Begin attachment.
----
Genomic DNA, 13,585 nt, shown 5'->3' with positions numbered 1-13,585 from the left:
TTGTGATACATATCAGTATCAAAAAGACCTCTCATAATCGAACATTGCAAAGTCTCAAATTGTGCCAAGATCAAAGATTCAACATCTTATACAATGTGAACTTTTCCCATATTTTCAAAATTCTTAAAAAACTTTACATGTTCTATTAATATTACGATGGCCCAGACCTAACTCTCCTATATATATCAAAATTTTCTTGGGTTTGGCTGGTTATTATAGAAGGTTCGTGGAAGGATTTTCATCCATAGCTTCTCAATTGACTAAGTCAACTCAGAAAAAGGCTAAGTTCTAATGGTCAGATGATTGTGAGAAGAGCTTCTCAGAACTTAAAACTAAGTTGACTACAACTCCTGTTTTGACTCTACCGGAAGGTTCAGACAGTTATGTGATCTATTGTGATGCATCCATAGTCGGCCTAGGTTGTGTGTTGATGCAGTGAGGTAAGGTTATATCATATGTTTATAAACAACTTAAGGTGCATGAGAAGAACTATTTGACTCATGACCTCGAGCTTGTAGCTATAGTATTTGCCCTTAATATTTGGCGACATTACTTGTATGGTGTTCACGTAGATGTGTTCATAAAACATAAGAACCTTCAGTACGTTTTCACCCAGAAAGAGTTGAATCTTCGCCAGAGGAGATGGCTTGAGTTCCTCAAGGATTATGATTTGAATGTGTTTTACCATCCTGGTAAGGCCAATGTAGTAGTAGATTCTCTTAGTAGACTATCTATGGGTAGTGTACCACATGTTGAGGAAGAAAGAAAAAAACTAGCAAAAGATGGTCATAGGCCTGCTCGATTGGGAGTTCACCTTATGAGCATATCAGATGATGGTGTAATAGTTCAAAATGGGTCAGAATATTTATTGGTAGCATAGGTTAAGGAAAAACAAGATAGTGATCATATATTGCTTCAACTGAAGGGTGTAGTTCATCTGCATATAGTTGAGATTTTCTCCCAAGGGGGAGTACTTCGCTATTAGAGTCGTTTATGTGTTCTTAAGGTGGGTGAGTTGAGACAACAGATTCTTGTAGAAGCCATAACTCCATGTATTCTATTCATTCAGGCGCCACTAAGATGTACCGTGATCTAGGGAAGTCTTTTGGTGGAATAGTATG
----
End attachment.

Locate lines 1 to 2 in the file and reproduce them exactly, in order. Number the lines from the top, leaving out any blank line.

Genomic DNA, 13,585 nt, shown 5'->3' with positions numbered 1-13,585 from the left:
TTGTGATACATATCAGTATCAAAAAGACCTCTCATAATCGAACATTGCAAAGTCTCAAATTGTGCCAAGATCAAAGATTCAACATCTTATACAATGTGAACTTTTCCCATATTTTCAAAATTCTTAAAAAACTTTACATGTTCTATTAATATTACGATGGCCCAGACCTAACTCTCCTATATATATCAAAATTTTCTTGGGTTTGGCTGGTTATTATAGAAGGTTCGTGGAAGGATTTTCATCCATAGCTTCTCAATTGACTAAGTCAACTCAGAAAAAGGCTAAGTTCTAATGGTCAGATGATTGTGAGAAGAGCTTCTCAGAACTTAAAACTAAGTTGACTACAACTCCTGTTTTGACTCTACCGGAAGGTTCAGACAGTTATGTGATCTATTGTGATGCATCCATAGTCGGCCTAGGTTGTGTGTTGATGCAGTGAGGTAAGGTTATATCATATGTTTATAAACAACTTAAGGTGCATGAGAAGAACTATTTGACTCATGACCTCGAGCTTGTAGCTATAGTATTTGCCCTTAATATTTGGCGACATTACTTGTATGGTGTTCACGTAGATGTGTTCATAAAACATAAGAACCTTCAGTACGTTTTCACCCAGAAAGAGTTGAATCTTCGCCAGAGGAGATGGCTTGAGTTCCTCAAGGATTATGATTTGAATGTGTTTTACCATCCTGGTAAGGCCAATGTAGTAGTAGATTCTCTTAGTAGACTATCTATGGGTAGTGTACCACATGTTGAGGAAGAAAGAAAAAAACTAGCAAAAGATGGTCATAGGCCTGCTCGATTGGGAGTTCACCTTATGAGCATATCAGATGATGGTGTAATAGTTCAAAATGGGTCAGAATATTTATTGGTAGCATAGGTTAAGGAAAAACAAGATAGTGATCATATATTGCTTCAACTGAAGGGTGTAGTTCATCTGCATATAGTTGAGATTTTCTCCCAAGGGGGAGTACTTCGCTATTAGAGTCGTTTATGTGTTCTTAAGGTGGGTGAGTTGAGACAACAGATTCTTGTAGAAGCCATAACTCCATGTATTCTATTCATTCAGGCGCCACTAAGATGTACCGTGATCTAGGGAAGTCTTTTGGTGGAATAGTATG